I have never had a reaction to anything I wrote as I have regarding electronic publishing. Not only have I heard from numismatic publishers, but on the E-Sylum newsletter from the Numismatic Bibliomania Society. The editor of the E-Sylum electronic newsletter has been posting excerpts from my postings regarding electronic publishing and responses from other readers.

One of the responders is David Lange, Research Director at Numismatic Guaranty Corporation and author of many excellent books. His latest book, Coin Collecting Boards of the 1930s & 1940s, opens the history of how coin boards changed the collecting habits of millions of collectors—a book I recommend. However, in response to my request for more electronic publication, Dave writes:

The problem I have with doing a book solely in electronic format is one which many numismatic authors and publishers may have encountered—ours is a hobby that caters mostly to older people. I know that the buyers of my current book and the subscribers to my price lists and newsletters are mostly my age and older.

Not to pick on Dave, but his response is an endemic problem with the hobby. Numismatics is dominated by many people over 50. If there is a second age group, it is younger than 18. Missing in the demographic are those from 18-50 who might have been a Young Numismatist but dropped out in college and did not return until after their children have grown. This situation is unacceptable if the hobby is to survive!

One question I have: where is the American Numismatic Association in this discussion?

Sure, the ANA now offers editions of The Numismatist online, but where is the rest of their outreach? Twitter and Facebook are only outreach tools, they are not delivery platforms. The ANA has wonderful programs for Young Numismatists to bring those under 18 into the hobby, but what programs do they have to keep them engaged? Even though the YN program extends to 22, keeping those in college or trying to start careers interested as they mature into their lives is severely lacking.

The ANA can offer better outreach to this connected demographic by the appropriate use of technology. This does not have to cost a lot of money. It takes a little imagination to figure out where these potential members congregate online and deliver new content.

For example, hometown coin clubs may not be accessible to collectors at college. What about virtual coin clubs? The ANA can create “Numismatic Counsellors” to hold periodic meetings that members could access from anywhere. Presentations can be given online by anyone or the meeting can consist of videos, show and tell, and discussion amongst members. And for an average cost of $4,000-5,000 per year, it could be the least expensive outreach the ANA could do.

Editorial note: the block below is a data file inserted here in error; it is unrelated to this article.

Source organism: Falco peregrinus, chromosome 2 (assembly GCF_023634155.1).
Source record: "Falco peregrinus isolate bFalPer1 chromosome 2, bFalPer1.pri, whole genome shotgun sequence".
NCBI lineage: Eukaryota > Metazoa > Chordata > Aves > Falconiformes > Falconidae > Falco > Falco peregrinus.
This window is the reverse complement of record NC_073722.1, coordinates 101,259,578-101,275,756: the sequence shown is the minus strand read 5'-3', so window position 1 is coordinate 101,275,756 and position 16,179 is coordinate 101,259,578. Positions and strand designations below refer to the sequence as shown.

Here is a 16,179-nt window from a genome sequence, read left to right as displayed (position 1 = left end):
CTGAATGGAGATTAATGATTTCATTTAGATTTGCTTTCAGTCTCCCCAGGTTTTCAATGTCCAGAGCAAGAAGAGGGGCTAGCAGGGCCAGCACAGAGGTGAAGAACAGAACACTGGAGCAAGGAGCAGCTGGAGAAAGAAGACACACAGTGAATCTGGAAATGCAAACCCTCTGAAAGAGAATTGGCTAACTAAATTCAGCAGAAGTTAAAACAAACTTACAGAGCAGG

Has the ANA ever thought to using this service to bring the Coins in the Classroom program on line? When teachers register for the seminar, Education Department could send the materials via regular mail. When the seminar is held teachers can login to the online classroom to support this program. It would reduce travel, lodging, and room rental costs for those taking the online seminar. And the ANA can hold more of these seminars to further the outreach to a new audience.

I have many more examples of how the ANA could reach out to more people—like using a streaming video service during the ANA conventions. However, the last time I wrote to the ANA Board to discuss a previous post, I was disappointed with the response. I volunteered my services as someone with over 30 years in the computing industry and have not heard back from anyone mentioned in various email notes. DISCLAIMER: Shortly after writing my note my work assignment changed limiting my time, but I could help in smaller ways.

However, if something happened to limit my time, an organization should never ignore a member who is volunteering to help. Not only do I have experience in this area, you never know when my situation will change that will allow me to participate further.

I think the hobby is losing a lot of potential members by not using technology to keep members interested after they are YNs. Especially over the last ten years, as YNs grow up and transition to young adults, they are very comfortable with technology. They are very heavy consumers of electronic content. If the ANA provides its outreach online where these potential members are, maybe the age demographic of the hobby will be more distributed than it is today.

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